How much impact do movies, television, and sensationalized reporting have on crime rates and the nation's thinking? More than we think, say a number of experts.
''Some of the most heinous crimes I've ever seen have been copied directly from TV shows,'' says Perry Johnson, Michigan's director of corrections, who also served on President Reagan's Task Force on Law Enforcement.
Mr. Johnson says such programs ''desensitize us. They lessen our natural revulsion to violence.'' Many of those interviewed provided examples of the kind of ''copy-cat'' crimes Johnson described. They say the link between video violence and real-life crime is undeniable.
Executive Deputy Chief James Bannon of the Detroit Police analyzed TV nightly news broadcasts aired by the three major networks. Forty-four percent of the stories dealt with crime - a figure he says is far too high, and breeds fear. ''There's no doubt,'' he says, that ''people are far more afraid of crime than they need to be.''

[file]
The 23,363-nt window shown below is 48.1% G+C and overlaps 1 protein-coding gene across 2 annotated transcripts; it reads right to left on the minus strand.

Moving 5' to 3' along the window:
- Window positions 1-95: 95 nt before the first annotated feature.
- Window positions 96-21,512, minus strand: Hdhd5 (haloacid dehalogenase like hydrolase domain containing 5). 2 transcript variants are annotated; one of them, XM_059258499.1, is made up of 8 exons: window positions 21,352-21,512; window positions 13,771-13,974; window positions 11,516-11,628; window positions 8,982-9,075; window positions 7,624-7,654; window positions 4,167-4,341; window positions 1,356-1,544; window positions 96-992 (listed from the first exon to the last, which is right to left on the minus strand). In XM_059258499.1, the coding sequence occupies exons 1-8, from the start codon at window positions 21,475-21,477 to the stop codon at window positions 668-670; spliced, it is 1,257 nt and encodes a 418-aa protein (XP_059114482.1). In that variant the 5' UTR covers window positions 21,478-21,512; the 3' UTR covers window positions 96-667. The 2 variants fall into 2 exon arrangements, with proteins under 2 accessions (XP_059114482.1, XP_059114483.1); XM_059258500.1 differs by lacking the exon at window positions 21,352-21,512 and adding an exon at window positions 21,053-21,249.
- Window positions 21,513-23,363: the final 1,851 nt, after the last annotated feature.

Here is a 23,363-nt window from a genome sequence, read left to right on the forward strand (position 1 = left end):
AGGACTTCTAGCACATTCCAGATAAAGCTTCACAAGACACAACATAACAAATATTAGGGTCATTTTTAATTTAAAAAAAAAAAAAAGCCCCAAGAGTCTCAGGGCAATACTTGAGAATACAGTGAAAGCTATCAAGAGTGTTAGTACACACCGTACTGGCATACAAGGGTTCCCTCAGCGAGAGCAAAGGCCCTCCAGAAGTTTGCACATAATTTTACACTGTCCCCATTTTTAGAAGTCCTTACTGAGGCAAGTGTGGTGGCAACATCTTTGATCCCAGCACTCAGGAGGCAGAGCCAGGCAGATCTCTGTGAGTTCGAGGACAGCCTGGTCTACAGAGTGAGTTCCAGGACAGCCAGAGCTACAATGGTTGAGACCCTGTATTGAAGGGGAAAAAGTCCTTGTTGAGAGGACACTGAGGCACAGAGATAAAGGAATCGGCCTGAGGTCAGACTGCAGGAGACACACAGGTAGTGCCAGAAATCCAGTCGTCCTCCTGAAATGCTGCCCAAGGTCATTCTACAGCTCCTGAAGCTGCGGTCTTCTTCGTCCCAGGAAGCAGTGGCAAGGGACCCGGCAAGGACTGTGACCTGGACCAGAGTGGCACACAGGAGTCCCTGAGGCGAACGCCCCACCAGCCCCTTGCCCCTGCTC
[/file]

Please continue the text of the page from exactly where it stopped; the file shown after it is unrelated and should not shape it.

The solutions? ''Put things in context and report on trends,'' says Dr. James Howell, acting director of the National Institute for Juvenile Justice and Delinquency Prevention. ''Give the facts and spare me the dramatics,'' adds Chief Bannon.
Others joined with Ira Schwartz, a senior fellow at the University of Minnesota's Hubert Humphrey Institute for Public Affairs, in saying that the United States might be a very different place if ''the kind of ad techniques used to sell cigarettes were focused on the need for (crime) prevention programs , and the amount of media attention currently given to crime was focused on crime research and solutions.''
Some say that a large part of the public may prefer lurid tales to balanced, responsible reporting. Others dub this an acquired taste, one propagated by the media.
But whether the media create or merely cater to the public's appetite for violence, officials say it's a problem that must be faced.